Author(s): Misawa H, Kobayashi N, SotoGutierrez A, Chen Y, Yoshida A,
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Abstract Artificial bones have often used for bone regeneration due to their strength, but they cannot provide an adequate environment for cell penetration and settlement. We therefore attempted to explore various materials that may allow the cells to penetrate and engraft in bone defects. PuraMatrix is a self-assembling peptide scaffold that produces a nanoscale environment allowing both cellular penetration and engraftment. The objective of this study was to investigate the effect of PuraMatrix on bone regeneration in a mouse bone defect model of the calvaria. Matrigel was used as a control. The expression of bone-related genes (alkaline phosphatase, Runx2, and Osterix) in the PuraMatrix-injected bone defects was stronger than that in the Matrigel-injected defects. Soft X-ray radiographs revealed that bony bridges were clearly observed in the defects treated with PuraMatrix, but not in the Matrigel-treated defects. Notably, PuraMatrix treatment induced mature bone tissue while showing cortical bone medullary cavities. The area of newly formed bones at the site of the bone defects was 1.38-fold larger for PuraMatrix than Matrigel. The strength of the regenerated bone was 1.72-fold higher for PuraMatrix (146.0 g) than for Matrigel (84.7 g). The present study demonstrated that PuraMatrix injection favorably induced functional bone regeneration.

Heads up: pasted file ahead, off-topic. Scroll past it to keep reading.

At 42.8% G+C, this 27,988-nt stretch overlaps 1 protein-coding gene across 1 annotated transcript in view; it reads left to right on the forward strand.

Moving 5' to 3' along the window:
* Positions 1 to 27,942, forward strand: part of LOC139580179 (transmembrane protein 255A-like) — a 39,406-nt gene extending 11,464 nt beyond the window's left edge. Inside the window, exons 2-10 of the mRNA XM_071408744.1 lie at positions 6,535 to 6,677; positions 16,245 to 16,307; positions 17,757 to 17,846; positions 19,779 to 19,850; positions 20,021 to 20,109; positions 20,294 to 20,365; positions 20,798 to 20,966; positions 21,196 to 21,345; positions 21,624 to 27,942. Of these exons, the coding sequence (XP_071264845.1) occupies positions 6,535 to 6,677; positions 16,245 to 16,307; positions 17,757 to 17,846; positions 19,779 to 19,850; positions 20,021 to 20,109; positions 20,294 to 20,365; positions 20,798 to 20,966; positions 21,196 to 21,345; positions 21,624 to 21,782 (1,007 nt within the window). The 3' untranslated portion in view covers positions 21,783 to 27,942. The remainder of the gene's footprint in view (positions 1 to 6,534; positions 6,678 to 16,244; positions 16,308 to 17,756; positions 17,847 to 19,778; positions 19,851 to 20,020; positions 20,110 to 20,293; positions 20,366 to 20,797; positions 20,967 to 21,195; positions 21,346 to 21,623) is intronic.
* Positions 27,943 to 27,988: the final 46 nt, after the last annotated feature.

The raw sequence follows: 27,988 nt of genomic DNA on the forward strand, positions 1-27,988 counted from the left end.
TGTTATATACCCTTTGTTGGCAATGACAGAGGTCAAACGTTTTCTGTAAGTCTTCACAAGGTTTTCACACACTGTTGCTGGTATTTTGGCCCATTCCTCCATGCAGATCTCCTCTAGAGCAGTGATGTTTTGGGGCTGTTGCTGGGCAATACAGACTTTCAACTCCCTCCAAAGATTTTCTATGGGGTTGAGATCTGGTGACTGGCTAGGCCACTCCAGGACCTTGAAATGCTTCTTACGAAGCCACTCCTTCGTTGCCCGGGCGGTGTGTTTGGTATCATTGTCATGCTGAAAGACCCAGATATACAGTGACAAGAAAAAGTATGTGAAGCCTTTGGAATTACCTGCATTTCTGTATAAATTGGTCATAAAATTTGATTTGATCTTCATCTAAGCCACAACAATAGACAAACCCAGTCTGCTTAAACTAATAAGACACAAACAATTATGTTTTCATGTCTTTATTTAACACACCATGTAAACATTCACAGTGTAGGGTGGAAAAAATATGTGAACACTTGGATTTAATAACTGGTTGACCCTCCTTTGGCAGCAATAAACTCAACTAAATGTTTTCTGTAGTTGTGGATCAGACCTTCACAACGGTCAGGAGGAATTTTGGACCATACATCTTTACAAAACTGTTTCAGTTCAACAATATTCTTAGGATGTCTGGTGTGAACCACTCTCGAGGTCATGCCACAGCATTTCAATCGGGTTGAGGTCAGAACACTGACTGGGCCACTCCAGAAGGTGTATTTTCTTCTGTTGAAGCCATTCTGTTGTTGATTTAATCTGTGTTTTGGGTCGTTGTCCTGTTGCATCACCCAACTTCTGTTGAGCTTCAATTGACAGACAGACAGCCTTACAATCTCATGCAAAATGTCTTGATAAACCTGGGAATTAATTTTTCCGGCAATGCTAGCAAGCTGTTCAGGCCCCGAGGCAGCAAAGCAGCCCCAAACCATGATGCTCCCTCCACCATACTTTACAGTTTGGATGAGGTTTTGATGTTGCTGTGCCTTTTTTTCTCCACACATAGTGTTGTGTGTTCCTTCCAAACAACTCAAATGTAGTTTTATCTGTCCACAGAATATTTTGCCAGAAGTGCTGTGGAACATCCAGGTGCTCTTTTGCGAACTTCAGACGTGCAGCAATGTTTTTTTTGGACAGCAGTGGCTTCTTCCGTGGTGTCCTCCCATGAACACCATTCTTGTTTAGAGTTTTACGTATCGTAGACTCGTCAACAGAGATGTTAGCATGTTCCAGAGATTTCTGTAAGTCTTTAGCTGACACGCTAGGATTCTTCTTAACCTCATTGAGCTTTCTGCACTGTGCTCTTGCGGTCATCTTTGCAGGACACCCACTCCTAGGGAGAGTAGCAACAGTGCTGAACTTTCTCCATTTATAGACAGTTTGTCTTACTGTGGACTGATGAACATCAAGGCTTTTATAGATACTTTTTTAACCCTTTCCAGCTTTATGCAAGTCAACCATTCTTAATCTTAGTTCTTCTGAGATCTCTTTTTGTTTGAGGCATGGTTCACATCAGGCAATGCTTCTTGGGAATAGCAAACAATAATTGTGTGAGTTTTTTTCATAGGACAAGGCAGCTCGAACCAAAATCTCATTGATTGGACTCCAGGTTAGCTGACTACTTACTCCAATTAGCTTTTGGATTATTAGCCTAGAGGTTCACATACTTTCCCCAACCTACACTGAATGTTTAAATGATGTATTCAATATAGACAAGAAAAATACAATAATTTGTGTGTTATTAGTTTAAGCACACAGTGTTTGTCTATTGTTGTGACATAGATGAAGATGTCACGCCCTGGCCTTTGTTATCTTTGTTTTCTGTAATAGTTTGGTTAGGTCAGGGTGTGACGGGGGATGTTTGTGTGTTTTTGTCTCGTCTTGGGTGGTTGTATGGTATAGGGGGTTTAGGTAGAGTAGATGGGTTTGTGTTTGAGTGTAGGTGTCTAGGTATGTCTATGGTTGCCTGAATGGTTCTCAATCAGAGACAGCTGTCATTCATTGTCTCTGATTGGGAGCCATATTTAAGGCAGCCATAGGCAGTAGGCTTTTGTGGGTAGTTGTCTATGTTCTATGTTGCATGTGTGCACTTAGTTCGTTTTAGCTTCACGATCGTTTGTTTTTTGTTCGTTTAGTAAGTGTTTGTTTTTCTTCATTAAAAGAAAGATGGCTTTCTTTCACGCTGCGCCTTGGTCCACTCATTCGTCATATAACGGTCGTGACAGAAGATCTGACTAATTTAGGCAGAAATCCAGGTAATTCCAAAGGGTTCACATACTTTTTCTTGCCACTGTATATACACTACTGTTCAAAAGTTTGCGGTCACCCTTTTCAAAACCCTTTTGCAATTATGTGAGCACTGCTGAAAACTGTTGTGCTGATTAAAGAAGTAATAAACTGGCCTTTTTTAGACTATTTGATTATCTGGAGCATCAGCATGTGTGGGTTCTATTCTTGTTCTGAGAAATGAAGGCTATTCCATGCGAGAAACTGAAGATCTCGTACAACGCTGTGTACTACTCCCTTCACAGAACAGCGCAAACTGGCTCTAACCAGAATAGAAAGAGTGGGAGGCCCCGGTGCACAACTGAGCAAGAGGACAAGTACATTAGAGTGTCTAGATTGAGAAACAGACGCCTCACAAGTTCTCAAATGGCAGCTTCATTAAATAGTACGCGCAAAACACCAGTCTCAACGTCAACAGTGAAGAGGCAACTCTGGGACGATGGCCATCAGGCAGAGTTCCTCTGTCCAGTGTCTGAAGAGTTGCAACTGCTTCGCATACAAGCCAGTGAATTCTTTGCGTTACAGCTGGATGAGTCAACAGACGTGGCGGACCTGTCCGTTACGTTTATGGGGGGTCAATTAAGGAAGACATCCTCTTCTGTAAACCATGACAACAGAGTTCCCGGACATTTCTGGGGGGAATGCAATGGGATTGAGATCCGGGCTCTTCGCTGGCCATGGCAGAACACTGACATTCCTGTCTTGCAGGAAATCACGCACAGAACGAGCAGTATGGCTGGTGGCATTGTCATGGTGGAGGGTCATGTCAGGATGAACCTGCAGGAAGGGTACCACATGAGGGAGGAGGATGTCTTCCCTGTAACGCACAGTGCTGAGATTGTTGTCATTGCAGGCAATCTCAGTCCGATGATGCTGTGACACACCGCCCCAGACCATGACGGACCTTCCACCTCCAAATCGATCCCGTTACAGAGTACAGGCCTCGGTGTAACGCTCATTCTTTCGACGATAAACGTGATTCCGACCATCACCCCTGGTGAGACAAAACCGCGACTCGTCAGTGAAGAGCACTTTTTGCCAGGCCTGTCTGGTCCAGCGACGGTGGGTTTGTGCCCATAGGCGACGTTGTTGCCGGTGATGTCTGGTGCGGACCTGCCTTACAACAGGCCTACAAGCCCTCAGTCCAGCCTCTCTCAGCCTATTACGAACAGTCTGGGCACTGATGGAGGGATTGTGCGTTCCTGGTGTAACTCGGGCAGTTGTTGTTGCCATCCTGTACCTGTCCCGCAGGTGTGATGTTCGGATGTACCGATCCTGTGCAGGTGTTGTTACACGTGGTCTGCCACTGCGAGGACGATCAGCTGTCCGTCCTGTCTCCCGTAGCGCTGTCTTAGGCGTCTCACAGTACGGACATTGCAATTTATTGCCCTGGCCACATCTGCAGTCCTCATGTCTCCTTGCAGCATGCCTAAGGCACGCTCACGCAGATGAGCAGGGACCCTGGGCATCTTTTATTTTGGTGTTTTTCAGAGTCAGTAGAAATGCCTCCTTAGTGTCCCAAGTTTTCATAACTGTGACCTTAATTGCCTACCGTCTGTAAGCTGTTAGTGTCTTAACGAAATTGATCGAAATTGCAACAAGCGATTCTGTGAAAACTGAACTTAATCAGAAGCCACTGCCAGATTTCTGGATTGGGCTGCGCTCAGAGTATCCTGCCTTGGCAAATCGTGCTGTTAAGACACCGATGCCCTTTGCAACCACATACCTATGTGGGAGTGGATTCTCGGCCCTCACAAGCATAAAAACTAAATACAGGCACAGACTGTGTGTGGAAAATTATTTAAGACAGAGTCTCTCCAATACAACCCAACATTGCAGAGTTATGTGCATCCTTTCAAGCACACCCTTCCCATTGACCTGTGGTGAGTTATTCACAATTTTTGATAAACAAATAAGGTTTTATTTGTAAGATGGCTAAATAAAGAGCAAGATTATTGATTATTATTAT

This article was published in Cell Transplant
and referenced in Journal of Nanomedicine & Nanotechnology